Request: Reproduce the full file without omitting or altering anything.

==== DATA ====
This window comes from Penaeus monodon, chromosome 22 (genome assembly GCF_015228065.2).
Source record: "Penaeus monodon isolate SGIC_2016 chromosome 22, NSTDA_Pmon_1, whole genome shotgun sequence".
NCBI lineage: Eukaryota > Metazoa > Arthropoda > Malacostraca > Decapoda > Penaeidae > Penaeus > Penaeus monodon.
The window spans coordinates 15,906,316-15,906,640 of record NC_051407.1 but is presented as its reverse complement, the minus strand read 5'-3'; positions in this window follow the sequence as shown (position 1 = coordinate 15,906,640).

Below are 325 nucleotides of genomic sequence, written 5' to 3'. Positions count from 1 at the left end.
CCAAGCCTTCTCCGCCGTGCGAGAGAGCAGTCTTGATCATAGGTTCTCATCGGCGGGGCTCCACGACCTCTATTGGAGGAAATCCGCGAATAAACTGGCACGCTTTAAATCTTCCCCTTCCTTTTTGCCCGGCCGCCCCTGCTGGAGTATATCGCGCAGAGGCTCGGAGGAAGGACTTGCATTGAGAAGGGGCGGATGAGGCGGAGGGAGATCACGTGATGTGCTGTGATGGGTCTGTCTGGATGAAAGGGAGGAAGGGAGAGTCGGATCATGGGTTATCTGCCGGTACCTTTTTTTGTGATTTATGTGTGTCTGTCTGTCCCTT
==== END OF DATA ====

This window comes from Penaeus monodon, chromosome 22 (genome assembly GCF_015228065.2).
Source record: "Penaeus monodon isolate SGIC_2016 chromosome 22, NSTDA_Pmon_1, whole genome shotgun sequence".
NCBI lineage: Eukaryota > Metazoa > Arthropoda > Malacostraca > Decapoda > Penaeidae > Penaeus > Penaeus monodon.
The window spans coordinates 15,906,316-15,906,640 of record NC_051407.1 but is presented as its reverse complement, the minus strand read 5'-3'; positions in this window follow the sequence as shown (position 1 = coordinate 15,906,640).

Below are 325 nucleotides of genomic sequence, written 5' to 3'. Positions count from 1 at the left end.
CCAAGCCTTCTCCGCCGTGCGAGAGAGCAGTCTTGATCATAGGTTCTCATCGGCGGGGCTCCACGACCTCTATTGGAGGAAATCCGCGAATAAACTGGCACGCTTTAAATCTTCCCCTTCCTTTTTGCCCGGCCGCCCCTGCTGGAGTATATCGCGCAGAGGCTCGGAGGAAGGACTTGCATTGAGAAGGGGCGGATGAGGCGGAGGGAGATCACGTGATGTGCTGTGATGGGTCTGTCTGGATGAAAGGGAGGAAGGGAGAGTCGGATCATGGGTTATCTGCCGGTACCTTTTTTTGTGATTTATGTGTGTCTGTCTGTCCCTT